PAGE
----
Eighty Years Ago, the Nazis Laid Plans for the Final Solution at Wannsee Conference

by: Kenneth Jacobson | January 20, 2022

It was 80 years ago to this day that the infamous Wannsee conference was held in Germany to lay out plans for implementation of the Final Solution for the Jews of Europe. As historians have pointed out, this was not a conference deciding on this plan. That had been decided upon months earlier by Adolf Hitler. Wannsee was the moment, however, where it became official policy of the Nazi regime and was operationalized in a machine like manner.

This is all-apparent in the deliberations at the conference where there was not one moment of discussion about whether or not to proceed with such a monstrous plan, but rather to inform the attendees, who represented different elements of the Nazi apparatus, that it was now German policy and decide how to go about it. 

What is particularly striking about the deliberations, in addition to its fundamental evil, is that in the midst of a world war, where Germany was now in its most difficult challenge --the war with the Soviet Union, there was no discussion whatsoever about whether the monumental organized program proposed at Wannsee would distract from the war effort.

This astounding fact is only explainable by the conclusion that the war against the Jews WAS the war effort, that eliminating the Jewish people was really what the Nazi regime was about in justifying its goal of taking over all of Europe. So instead of the military conflict in any way diminishing or inhibiting the Holocaust, it went hand in glove with it.

The level of extremist ideology that appeared at Wannsee raises questions about what we can learn from Wannsee as antisemitism surges in our world today. On the one hand, comparing any of the evils of today to the kinds of things that were proposed and implemented at Wannsee risks the trivialization of the Holocaust. Whatever is happening in today’s world is not on that level -- even though state-sponsored antisemitism, such as in the case of Iran, is a very real danger.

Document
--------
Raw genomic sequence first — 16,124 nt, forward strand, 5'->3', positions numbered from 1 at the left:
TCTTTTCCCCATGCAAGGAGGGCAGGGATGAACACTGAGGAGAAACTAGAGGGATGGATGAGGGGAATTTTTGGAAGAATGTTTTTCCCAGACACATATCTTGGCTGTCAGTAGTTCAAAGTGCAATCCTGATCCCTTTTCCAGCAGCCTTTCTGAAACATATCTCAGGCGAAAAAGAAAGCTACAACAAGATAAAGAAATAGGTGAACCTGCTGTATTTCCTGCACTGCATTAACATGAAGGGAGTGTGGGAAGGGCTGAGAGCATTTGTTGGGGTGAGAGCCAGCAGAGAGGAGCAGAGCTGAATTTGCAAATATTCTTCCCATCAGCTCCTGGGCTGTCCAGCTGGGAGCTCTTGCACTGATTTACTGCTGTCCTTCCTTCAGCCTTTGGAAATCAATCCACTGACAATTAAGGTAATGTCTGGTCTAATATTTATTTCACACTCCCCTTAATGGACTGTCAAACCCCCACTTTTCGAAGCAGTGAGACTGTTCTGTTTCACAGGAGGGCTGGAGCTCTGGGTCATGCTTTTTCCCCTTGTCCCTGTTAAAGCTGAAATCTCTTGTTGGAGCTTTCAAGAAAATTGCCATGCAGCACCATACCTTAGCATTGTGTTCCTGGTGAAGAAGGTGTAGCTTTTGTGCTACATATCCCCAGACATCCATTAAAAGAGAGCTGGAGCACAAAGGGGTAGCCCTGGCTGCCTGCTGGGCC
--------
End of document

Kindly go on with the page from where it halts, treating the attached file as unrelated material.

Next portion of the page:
On the other hand, the cold bloodedness of the discussion about the Final Solution reminds us of the dangers of trends that are alive and well: the proliferation of conspiracy theories about groups which allows for their dehumanization and opening the path to genocide; the persistence of antisemitism and its unique quality among forms of hatred; the belief in the evil power of the Jewish people, which opened the way for the Nazi justification of their extermination; and the willingness of respectable people to go along with extreme hate, as we see with the inhumanity against the Uyghurs in China and the failure of so many to stand up.

At Wannsee, because the Nazi officials present were so deeply imbued with antisemitism, a product both of centuries of European bias against the Jewish people and because of the inculcation of theories about Jews in Germany, such as the “ stab in the back” one about blaming the Jews for the German defeat in World War I, that they could cooly discuss ways to eliminate 11 million Jews from Europe without a dissenting or questioning voice.

In today’s world, there are present some of these manifestations. Conspiracy theories about Jews and the Covid pandemic are abounding. The terrorist who took Jews hostage in the Texas synagogue saw Jews as uniquely powerful and therefore a vehicle for freeing his terrorist ally. Israel is uniquely vilified in such bodies as the Human Rights Council and it is clear that the Jewish state is being treated differently than any other nation in a world full of regimes that truly violate all human rights norms.

State inhumanity toward individuals, maybe not to the extent as proposed at Wannsee, but very real in diverse places such as China, Afghanistan and Iran reminds us that despite all the other real evils that abound in society, when authoritarian governments use the power of the state to implement hateful ideologies, as epitomized at Wannsee, the greatest of horrors result.

On this anniversary, therefore, let us at one and the same time recognize the special, evil moment that was the gathering at Wannsee and, at the same time, identify and stand up now against trends that are not Wannsee, but if left unattended to could end up resembling that tragic event.